- American Civil Liberties Union of Florida
- correctional officers
- correctional officers pay
- Criminal justice
- criminal justice policy
- criminal justice reform
- Department of Corrections
- Florida Department of Corrections
- Florida First Step Act
- HB 339
- Jeff Brandes
- Keith Perry
- mandatory minimum
- mandatory minimum sentence
- mandatory minimum sentences
- Mark Inch
- MaryLynn Magar
- Mike Hill
- Randolph Bracy
- Rob Bradley
- Ron DeSantis
- SB 346
- SB 468
- SB 550
- SB 552
- SB 572
Building off criminal justice reforms made last Session, reform-minded lawmakers seek to overhaul criminal sentencing in 2020.
The list of legislative reform aspirations looks similar to that of items cut from last year’s First Step Act. That’s because the same proponents believe the bill, named for its federal namesake, can be a launchpad to a second step.
Removing some mandatory minimum sentences, earlier possible releases for model behavior and aggravated assault resentencing didn’t make last year’s cut. But Republican Sens. Jeff Brandes and Rob Bradley want to revitalize those measures — and have the Senate’s support.
The Senate Criminal Justice Committee, led by Gainesville Republican Sen. Keith Perry, has already passed most priorities in pre-Session meetings. And Bradley, a former prosecutor, chairs the Appropriations Committee, a panel critical for bills that change the justice system’s expenses.
Brandes, of St. Petersburg, filed 18 criminal justice bills ahead of the Session, which begins Tuesday. His package includes giving judges broader sentencing discretion (SB 550 and SB 552) and increasing the amount of possible gaintime inmates may earn each month (SB 572).
Perry called addressing gaintime one of the most substantial changes the Legislature could make to the criminal justice system. He likened the current system to giving people a paycheck for not doing bad behavior rather than promoting good behavior.
“If we don’t have that behavior modeled in prison, it’s hard to expect somebody to model that upon their release,” Pery said. “If you haven’t worked, if you haven’t attended some classes or got certifications or training, if there’s not something you’ve done on a consistent basis day after day, it’s going to be very difficult for you to get out and to model that behavior.”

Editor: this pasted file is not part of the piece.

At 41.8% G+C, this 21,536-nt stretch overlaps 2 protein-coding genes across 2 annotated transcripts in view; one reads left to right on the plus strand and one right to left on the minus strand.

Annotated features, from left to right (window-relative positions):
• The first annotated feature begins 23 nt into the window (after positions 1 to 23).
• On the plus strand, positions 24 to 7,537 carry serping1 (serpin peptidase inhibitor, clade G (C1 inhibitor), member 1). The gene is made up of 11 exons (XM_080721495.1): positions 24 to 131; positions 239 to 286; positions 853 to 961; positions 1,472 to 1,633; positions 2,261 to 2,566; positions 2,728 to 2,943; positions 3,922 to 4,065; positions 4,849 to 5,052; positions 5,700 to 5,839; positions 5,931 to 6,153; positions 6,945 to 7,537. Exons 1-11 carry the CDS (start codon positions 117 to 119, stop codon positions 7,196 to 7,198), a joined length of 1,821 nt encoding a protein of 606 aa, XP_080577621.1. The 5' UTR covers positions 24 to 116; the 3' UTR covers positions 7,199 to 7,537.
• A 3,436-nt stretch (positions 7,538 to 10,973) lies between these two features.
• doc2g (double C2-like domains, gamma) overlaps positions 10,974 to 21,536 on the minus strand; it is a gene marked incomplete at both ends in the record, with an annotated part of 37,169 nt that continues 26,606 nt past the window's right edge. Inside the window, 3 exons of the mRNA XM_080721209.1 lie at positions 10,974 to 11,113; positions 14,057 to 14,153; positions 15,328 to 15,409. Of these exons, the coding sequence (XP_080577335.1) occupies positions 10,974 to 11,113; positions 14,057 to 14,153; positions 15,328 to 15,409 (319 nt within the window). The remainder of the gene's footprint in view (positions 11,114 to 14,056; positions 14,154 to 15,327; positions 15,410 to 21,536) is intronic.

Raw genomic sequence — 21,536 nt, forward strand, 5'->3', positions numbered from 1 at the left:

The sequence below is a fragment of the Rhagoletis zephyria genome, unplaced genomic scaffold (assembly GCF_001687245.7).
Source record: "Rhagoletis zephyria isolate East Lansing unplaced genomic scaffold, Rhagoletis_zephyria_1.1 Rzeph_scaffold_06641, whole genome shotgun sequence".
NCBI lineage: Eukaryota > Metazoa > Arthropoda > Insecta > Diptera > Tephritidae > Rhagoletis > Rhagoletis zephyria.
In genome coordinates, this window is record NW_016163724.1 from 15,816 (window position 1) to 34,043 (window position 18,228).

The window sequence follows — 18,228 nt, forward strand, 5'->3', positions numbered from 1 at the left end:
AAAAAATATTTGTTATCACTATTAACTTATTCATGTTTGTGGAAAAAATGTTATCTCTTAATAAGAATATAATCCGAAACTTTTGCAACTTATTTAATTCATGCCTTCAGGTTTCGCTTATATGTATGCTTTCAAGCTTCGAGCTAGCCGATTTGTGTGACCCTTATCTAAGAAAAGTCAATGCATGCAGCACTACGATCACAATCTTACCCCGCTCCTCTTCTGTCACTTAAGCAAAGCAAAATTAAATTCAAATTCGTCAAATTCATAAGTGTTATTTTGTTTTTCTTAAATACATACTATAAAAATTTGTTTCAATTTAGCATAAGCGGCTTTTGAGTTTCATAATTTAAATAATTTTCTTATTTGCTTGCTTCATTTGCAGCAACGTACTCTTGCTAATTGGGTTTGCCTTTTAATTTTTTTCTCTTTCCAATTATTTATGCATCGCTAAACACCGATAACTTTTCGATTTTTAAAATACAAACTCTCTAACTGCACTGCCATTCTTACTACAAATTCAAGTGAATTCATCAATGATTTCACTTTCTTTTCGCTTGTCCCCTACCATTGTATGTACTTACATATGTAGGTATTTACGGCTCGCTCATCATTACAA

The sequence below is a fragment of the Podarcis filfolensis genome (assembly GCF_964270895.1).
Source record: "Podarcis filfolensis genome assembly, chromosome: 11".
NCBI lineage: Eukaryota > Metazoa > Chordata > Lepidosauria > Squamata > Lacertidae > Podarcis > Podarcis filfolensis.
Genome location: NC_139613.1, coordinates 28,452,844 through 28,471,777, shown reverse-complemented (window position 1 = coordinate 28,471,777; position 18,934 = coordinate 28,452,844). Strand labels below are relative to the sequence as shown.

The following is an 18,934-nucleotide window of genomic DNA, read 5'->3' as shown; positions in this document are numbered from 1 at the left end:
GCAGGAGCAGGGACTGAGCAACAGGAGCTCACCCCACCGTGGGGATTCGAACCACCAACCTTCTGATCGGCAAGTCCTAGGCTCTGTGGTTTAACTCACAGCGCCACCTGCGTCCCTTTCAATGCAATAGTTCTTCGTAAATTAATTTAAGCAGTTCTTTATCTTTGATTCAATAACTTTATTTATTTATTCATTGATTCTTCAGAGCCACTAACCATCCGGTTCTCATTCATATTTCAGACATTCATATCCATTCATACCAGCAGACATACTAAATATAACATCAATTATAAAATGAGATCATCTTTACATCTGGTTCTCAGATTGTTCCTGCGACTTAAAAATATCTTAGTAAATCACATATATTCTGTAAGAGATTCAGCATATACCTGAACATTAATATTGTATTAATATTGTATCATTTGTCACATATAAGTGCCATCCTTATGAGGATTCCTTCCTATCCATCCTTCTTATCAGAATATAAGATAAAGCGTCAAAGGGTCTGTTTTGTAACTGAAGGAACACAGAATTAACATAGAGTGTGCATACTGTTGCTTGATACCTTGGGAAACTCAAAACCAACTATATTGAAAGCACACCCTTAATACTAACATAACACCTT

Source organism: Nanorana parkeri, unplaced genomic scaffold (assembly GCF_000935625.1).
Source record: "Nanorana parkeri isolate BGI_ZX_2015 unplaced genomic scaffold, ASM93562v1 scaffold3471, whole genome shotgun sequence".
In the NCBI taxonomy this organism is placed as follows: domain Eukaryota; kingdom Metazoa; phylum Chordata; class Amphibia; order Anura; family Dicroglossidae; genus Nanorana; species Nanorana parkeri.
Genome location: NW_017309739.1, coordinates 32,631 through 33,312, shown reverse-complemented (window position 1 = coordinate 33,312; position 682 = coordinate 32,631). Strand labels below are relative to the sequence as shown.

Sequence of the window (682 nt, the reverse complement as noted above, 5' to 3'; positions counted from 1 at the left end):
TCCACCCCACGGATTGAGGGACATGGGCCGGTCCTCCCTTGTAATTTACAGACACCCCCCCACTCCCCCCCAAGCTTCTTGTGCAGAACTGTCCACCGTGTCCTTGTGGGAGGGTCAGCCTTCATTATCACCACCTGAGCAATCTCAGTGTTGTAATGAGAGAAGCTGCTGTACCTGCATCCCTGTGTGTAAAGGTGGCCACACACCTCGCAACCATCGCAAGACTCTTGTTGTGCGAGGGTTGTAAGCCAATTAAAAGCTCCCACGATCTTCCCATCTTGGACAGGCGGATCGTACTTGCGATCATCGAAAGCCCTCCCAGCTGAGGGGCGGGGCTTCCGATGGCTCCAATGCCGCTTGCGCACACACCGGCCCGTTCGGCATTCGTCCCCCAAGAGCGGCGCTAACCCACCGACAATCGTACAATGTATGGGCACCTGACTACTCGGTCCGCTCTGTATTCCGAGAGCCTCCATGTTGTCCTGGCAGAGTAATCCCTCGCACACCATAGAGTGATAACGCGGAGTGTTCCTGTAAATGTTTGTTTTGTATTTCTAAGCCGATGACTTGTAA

And one priority bill (SB 468), by Brandes, would eliminate minimum sentencing and fine requirements if the convicted person did not engage in a continuing criminal enterprise or commit or threaten violence. That bill must pass his own justice appropriations subcommittee before going through Appropriations, both of which it’s expected to pass.
Though prison understaffing and over-population has plagued the state’s criminal justice system in recent years, the state’s prison population reached its lowest level last decade by June, according to state economists. Declining prison admissions fueled the trend down to 95,626 in June from more than 100,000 at the decade’s opening.
Bradley views drug addiction as a two-part issue for the Legislature — justice and addiction treatment. His past measures successfully passed include sending more money to drug courts and reducing prison sentences for abusing some painkillers.
Bradley’s next step in the saga is his bill (SB 346) to eliminate the mandate for some drug charges. Fast-tracked during pre-Session meetings, the bill awaits approval Thursday from his committee as the last hearing before a Senate-wide vote.